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Should my spouse and I have separate Solo 401ks?
Should my spouse and I have separate Solo 401ks?
Updated over a week ago

The IRS is going to consider both Solo401ks to be one plan, since you are spouses and considered related in the eyes of the IRS. This is the concept of “Controlled Group” in the US tax system.

If you have two entities of any kind, and you own both of them, then they are both one in the eyes of the IRS. The IRS views a married couple as one tax payer (hence, filing jointly). You and your spouse are the same person for tax purposes, and if you have one corporation and your spouse has another, the IRS will consider it to be one corporation. Thusly, if you and your spouse have two retirement accounts, the government can require that you treat it as one.

The Solo 401k can only have one business listed as the Adopting Employer. All of the funds contributed to the Solo 401k need to come from that one business. No outside funds can be contributed, even if you or your spouse runs another business.

What if you own one business that generates income and your spouse owns another?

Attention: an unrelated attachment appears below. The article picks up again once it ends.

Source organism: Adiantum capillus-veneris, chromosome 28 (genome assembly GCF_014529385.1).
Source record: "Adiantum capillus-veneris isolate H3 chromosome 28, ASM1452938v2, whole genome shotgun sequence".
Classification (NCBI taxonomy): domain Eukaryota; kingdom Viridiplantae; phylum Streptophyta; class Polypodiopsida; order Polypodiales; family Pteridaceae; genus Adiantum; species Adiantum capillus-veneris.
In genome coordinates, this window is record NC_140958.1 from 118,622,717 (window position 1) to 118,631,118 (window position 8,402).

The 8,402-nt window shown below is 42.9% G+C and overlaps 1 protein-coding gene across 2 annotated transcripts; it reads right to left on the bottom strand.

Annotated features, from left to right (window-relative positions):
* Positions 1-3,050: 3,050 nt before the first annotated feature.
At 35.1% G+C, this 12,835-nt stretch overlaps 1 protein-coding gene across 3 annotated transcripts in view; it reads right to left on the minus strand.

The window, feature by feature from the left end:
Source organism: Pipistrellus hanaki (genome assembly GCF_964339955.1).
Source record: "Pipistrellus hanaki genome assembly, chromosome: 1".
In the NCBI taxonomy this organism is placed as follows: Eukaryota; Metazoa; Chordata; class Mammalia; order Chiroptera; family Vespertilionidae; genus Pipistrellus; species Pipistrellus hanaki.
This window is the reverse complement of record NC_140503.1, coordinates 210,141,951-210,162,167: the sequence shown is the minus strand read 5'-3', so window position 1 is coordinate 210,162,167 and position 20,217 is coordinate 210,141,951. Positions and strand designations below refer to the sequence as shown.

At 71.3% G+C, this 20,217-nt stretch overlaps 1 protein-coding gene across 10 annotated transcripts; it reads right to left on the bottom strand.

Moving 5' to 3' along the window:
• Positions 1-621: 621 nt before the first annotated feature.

If you and your spouse own separate businesses, then you have a few options moving forward:

  1. Determine which business generates the most self-employment profit because that will provide for the largest contributions into your Solo 401k (and the largest tax benefits!) and use that company to sponsor the Solo 401k.

  2. Aggregate the income from multiple businesses by forming a new entity such as an LLC, S-Corp or C-Corp, sometimes called a holding company.

  3. Create a Controlled Group plan: Our team will lost both you and your spouse's business as adopting employers in the 401k plan. This allows you to each contribute money to your Solo 401k based on the income you're earning from each business. Please note there are additional fees to prepare a Controlled Group plan.

If you need to change the company you have listed as your Adopting Employer, please contact us to update your 401k plan documents.

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